Presentation on theme: "Money and the Banking System"— Presentation transcript:
1Money and the Banking System Macro Chapter 13Money and the Banking System
26 Learning Goals List and describe the functions of money Define the alternative measures of money and distinguish between M1 and M2Explain fractional reserve bankingInvestigate how banks create money by extending loansList the tools used by the Fed to control the money supplyAnalyze how those tools change the money supply
43 functions of moneyMedium of exchangeStore of valueUnit of account
5Optional video about money titled “History Channel US Mints- paper and coin production” Look for the following:When and why the federal government started printing moneyWhere the US Mint locations areWhere the Bureau of Engraving and Printing has locationsHow much currency is printed and where it is
72 Measures of MoneyM1 = most liquid assets, i.e. cash or the easiest to turn in to cashM2 = less liquid, but still able to turn in to cashdemand deposits = checking accounts; can get your money “on demand”Credit cards are NOT money!
9Optional video about banks titled “History Channel Banks-Banking history” Look for the following:When and where was the first bank formed in the US?How did Bank of America get started?When were credit cards first created and how did they change to the way they are today?
10Explanation of fractional reserve banking Watch Video: FTC80_03-fractional reserve banking
11Example of bank run:Watch Video: It’s a Wonderful Life-bank run
12Q13.1 If you have a checking account at a local bank, your bank account there is an asset to the bank and an asset to you.a liability of the bank and a liability of yours.a liability of the bank and an asset to you.an asset to the bank and a liability of yours.
13Typical assets and liabilities of banks: Vault cashReserves at the FedLoans to customersBonds (i.e. securities)Liabilities:Checking depositsSavings depositsBorrowings
15Explanation of money creation process: Watch video “FTC80_03-money creation process”
16Here’s how excess reserves are used to “create” money: See files “deposit creation.pdf” and “deposit multiplier.pdf”
17Key points:(1) Banks are required to keep a portion of their deposits as reserves at the Federal Reserve BankThese are required reservesRoughly equal to 10% of deposits(2) Banks may keep or loan out additional reservesThese are excess reservesExcess reserves earn interest from the Federal Reserve, so the bank must decide where it’s earning the biggest return- by loaning them out or by keeping them with the Fed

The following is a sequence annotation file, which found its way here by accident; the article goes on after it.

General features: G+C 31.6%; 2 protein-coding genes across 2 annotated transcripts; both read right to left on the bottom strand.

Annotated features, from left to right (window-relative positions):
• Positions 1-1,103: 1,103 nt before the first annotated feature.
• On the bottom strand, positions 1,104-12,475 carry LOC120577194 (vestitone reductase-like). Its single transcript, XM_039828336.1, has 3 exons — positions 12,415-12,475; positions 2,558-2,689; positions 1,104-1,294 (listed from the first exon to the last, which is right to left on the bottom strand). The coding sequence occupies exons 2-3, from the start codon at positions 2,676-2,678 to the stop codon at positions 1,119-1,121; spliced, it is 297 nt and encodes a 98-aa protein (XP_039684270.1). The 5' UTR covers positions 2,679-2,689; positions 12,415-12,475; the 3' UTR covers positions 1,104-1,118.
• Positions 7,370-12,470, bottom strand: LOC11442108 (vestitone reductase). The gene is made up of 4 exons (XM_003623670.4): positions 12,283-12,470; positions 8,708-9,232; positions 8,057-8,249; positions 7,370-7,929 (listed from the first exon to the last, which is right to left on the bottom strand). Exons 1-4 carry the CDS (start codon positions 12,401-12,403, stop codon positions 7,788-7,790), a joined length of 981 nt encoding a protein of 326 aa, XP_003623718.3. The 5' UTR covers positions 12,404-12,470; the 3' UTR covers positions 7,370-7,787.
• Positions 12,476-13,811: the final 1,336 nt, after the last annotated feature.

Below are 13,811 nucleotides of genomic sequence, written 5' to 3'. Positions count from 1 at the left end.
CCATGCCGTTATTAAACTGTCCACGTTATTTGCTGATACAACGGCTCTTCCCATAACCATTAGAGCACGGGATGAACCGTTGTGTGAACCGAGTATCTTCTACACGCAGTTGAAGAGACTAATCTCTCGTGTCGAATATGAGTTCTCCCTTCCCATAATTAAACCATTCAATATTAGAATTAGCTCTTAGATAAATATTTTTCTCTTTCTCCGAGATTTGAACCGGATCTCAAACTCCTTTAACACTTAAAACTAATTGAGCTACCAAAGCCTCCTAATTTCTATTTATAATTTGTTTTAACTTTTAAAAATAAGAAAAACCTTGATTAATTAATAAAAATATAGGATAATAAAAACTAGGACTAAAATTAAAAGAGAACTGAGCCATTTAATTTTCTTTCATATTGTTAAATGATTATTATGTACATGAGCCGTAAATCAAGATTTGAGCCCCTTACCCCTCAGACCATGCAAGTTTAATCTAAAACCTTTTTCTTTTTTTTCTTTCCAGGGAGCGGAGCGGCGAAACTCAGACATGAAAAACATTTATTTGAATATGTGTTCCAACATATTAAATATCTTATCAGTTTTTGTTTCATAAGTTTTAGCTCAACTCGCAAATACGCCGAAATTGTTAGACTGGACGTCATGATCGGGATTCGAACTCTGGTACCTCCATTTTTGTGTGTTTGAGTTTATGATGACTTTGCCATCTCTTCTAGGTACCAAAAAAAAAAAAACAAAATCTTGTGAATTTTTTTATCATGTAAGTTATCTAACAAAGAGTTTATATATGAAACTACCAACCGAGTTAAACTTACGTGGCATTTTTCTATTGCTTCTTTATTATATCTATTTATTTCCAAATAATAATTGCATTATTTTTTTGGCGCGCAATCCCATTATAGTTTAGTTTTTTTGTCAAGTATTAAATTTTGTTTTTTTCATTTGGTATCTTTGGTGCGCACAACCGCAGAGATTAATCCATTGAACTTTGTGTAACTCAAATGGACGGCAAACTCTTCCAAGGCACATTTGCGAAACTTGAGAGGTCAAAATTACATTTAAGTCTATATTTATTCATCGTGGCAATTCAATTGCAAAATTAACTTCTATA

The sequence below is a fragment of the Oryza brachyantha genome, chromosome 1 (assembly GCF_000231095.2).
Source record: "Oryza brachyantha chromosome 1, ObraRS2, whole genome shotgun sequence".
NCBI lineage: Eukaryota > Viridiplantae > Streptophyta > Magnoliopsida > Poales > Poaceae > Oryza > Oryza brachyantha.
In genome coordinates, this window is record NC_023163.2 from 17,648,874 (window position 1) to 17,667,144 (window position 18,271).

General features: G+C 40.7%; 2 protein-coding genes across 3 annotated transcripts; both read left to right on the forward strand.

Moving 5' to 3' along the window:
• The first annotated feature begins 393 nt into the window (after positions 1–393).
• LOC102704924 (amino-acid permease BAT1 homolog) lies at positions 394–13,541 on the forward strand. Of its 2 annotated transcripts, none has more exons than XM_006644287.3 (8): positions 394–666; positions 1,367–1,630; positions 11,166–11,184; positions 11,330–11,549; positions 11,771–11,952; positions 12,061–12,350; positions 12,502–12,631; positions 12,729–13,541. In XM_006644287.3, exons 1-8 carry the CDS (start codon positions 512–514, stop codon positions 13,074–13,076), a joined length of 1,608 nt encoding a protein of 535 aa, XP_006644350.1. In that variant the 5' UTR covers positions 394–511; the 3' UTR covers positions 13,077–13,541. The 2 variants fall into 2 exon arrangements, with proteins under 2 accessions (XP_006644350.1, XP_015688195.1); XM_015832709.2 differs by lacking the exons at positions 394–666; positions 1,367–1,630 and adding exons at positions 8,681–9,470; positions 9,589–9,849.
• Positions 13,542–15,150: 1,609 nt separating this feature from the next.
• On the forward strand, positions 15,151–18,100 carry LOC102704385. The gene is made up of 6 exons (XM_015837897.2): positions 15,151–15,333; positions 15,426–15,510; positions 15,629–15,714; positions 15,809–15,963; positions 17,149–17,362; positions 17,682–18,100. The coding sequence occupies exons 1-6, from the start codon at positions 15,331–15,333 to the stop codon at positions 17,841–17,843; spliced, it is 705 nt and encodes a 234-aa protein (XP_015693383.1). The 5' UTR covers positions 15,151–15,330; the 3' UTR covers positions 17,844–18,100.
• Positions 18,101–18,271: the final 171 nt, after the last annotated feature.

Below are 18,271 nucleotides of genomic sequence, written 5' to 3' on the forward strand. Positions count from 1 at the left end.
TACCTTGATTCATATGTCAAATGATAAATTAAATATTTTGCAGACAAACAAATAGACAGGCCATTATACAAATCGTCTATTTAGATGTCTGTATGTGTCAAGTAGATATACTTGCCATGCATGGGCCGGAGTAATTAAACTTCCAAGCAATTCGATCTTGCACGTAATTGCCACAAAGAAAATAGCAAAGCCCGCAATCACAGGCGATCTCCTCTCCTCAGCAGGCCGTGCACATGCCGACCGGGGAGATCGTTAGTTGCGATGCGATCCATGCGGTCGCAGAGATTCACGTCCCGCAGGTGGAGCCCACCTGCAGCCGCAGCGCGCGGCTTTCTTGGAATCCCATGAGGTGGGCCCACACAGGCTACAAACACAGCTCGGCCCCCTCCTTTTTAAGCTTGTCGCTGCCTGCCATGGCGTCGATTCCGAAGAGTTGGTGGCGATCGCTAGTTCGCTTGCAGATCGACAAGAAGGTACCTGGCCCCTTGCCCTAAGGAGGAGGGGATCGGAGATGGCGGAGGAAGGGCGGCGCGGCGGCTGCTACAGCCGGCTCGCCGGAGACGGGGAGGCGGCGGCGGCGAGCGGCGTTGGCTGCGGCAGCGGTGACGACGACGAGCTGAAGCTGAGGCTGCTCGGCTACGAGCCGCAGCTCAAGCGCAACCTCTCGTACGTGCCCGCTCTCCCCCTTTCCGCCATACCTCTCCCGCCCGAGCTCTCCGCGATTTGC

18Q13. 2 Suppose you withdraw $1,000 from your checking account Q13.2 Suppose you withdraw $1,000 from your checking account. If the reserve requirement is 20 percent, how does this transaction affect the supply of money and the excess reserves of your bank?There is no change in the supply of money; your bank's excess reserves are reduced by $800.There is no change in the supply of money; your bank's excess reserves are reduced by $200.The money supply increases by $1,000, and the excess reserves of your bank are reduced by $800.The money supply increases by $1,000, and the excess reserves of your bank are reduced by $200.
19Q13. 3 (MA) Suppose you deposit $1,000 into your checking account Q13.3 (MA) Suppose you deposit $1,000 into your checking account. If the reserve requirement is 10 percent, what impact does this transaction have?The money supply increasesThe money supply remains the sameThe bank’s required reserves increase by $100The bank’s required reserves decrease by $100The bank’s required reserves increase by $900The bank can make new loans of $900The bank can make new loans of $1,000
21A quick look at the Fed:Watch video Catch Me If You Can- check routing
22Four tools of the Fed to control the money supply: Reserve requirementsOpen Market OperationsExtend loansInterest paid on excess and required reserves
23Expansionary Monetary Policy: Buy securities (i.e. bonds, Treasury or other)Extend more loansReduce the interest rate paid on reserves
24Restrictive Monetary Policy: Sell securities (i.e. bonds, Treasury or other)Extend fewer loansIncrease the interest rate paid on reserves
25Q13.4 If the Fed lends to member banks, what happens to reserves and the money supply? Reserves increase and the money supply decreases.Both increase.Reserves decrease and the money supply increases.Both decrease.
26Open market operations is the key tool the Fed uses Open market operations is the buying and selling of bonds, usually US Treasury securities
27Class Activity: Let’s see how this works Copy this activity into your notes. I think it will be helpful to study later.Watch video: Macro Chapter 13 content- Fed buys bonds
28Bank: (make up your own name) Assets Liabilities + Net WorthRequired Reserves DepositsExcess ReservesBonds Net WorthLoansTotal Total
29Results: New excess reserves at your bank = $100 Impact on money supply = $100 / 0.10 =$1,000
30Q13.5 (MA) When the Fed sells Treasury Bonds on the open market, it will tend to increase the money supplydecrease the money supplyincrease interest ratesdecrease interest rates
31Q13.6 (MA) When the Fed buys Treasury Bonds on the open market, it will tend to increase the money supplydecrease the money supplyincrease interest ratesdecrease interest rates